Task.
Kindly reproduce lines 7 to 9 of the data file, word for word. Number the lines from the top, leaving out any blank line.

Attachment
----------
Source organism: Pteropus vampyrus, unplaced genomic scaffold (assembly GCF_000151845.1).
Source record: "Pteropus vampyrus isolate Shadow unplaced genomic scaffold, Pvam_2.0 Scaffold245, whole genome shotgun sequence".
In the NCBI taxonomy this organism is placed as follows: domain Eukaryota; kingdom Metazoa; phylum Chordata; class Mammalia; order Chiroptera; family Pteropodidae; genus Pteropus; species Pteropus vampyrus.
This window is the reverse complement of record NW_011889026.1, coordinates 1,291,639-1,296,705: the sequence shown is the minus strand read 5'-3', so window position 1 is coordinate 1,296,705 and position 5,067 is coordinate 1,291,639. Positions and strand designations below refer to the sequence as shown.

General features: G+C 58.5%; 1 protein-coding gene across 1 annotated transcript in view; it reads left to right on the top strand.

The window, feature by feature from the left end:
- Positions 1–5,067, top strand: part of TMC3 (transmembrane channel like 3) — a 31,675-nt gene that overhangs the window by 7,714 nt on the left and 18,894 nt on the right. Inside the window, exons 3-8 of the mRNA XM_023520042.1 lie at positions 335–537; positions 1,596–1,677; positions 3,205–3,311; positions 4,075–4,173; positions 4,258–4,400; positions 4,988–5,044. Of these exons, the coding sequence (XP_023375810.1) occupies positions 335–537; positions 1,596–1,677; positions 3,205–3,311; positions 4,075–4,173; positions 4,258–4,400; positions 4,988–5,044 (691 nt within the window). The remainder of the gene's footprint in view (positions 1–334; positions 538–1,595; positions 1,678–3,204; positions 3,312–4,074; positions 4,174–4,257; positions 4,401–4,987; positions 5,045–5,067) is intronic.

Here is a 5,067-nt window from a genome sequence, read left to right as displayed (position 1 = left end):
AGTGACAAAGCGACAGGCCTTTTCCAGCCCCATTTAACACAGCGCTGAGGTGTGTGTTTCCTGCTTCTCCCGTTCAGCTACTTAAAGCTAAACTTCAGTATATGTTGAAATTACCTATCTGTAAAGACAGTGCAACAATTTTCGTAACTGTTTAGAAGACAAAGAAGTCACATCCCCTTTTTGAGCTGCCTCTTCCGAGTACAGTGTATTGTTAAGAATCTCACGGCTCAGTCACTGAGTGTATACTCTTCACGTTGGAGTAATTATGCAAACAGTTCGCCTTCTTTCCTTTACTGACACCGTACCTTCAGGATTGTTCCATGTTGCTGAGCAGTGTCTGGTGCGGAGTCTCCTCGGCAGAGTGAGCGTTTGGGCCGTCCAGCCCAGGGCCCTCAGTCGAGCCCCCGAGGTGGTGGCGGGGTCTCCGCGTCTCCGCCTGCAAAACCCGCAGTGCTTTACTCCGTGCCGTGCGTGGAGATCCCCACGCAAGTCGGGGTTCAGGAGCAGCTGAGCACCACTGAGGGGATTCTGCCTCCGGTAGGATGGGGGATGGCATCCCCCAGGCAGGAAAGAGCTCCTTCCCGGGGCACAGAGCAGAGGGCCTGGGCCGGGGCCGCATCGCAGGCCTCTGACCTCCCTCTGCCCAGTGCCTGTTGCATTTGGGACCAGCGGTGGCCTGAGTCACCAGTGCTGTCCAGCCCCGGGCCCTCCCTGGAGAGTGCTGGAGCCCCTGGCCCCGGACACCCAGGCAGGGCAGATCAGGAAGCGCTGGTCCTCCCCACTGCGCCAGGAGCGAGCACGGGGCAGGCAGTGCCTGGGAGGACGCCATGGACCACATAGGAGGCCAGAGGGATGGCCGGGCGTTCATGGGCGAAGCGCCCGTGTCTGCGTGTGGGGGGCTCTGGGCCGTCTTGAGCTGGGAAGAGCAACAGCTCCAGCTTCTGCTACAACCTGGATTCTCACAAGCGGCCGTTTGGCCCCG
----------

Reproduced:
- Positions 1–5,067, top strand: part of TMC3 (transmembrane channel like 3) — a 31,675-nt gene that overhangs the window by 7,714 nt on the left and 18,894 nt on the right. Inside the window, exons 3-8 of the mRNA XM_023520042.1 lie at positions 335–537; positions 1,596–1,677; positions 3,205–3,311; positions 4,075–4,173; positions 4,258–4,400; positions 4,988–5,044. Of these exons, the coding sequence (XP_023375810.1) occupies positions 335–537; positions 1,596–1,677; positions 3,205–3,311; positions 4,075–4,173; positions 4,258–4,400; positions 4,988–5,044 (691 nt within the window). The remainder of the gene's footprint in view (positions 1–334; positions 538–1,595; positions 1,678–3,204; positions 3,312–4,074; positions 4,174–4,257; positions 4,401–4,987; positions 5,045–5,067) is intronic.

Here is a 5,067-nt window from a genome sequence, read left to right as displayed (position 1 = left end):
AGTGACAAAGCGACAGGCCTTTTCCAGCCCCATTTAACACAGCGCTGAGGTGTGTGTTTCCTGCTTCTCCCGTTCAGCTACTTAAAGCTAAACTTCAGTATATGTTGAAATTACCTATCTGTAAAGACAGTGCAACAATTTTCGTAACTGTTTAGAAGACAAAGAAGTCACATCCCCTTTTTGAGCTGCCTCTTCCGAGTACAGTGTATTGTTAAGAATCTCACGGCTCAGTCACTGAGTGTATACTCTTCACGTTGGAGTAATTATGCAAACAGTTCGCCTTCTTTCCTTTACTGACACCGTACCTTCAGGATTGTTCCATGTTGCTGAGCAGTGTCTGGTGCGGAGTCTCCTCGGCAGAGTGAGCGTTTGGGCCGTCCAGCCCAGGGCCCTCAGTCGAGCCCCCGAGGTGGTGGCGGGGTCTCCGCGTCTCCGCCTGCAAAACCCGCAGTGCTTTACTCCGTGCCGTGCGTGGAGATCCCCACGCAAGTCGGGGTTCAGGAGCAGCTGAGCACCACTGAGGGGATTCTGCCTCCGGTAGGATGGGGGATGGCATCCCCCAGGCAGGAAAGAGCTCCTTCCCGGGGCACAGAGCAGAGGGCCTGGGCCGGGGCCGCATCGCAGGCCTCTGACCTCCCTCTGCCCAGTGCCTGTTGCATTTGGGACCAGCGGTGGCCTGAGTCACCAGTGCTGTCCAGCCCCGGGCCCTCCCTGGAGAGTGCTGGAGCCCCTGGCCCCGGACACCCAGGCAGGGCAGATCAGGAAGCGCTGGTCCTCCCCACTGCGCCAGGAGCGAGCACGGGGCAGGCAGTGCCTGGGAGGACGCCATGGACCACATAGGAGGCCAGAGGGATGGCCGGGCGTTCATGGGCGAAGCGCCCGTGTCTGCGTGTGGGGGGCTCTGGGCCGTCTTGAGCTGGGAAGAGCAACAGCTCCAGCTTCTGCTACAACCTGGATTCTCACAAGCGGCCGTTTGGCCCCG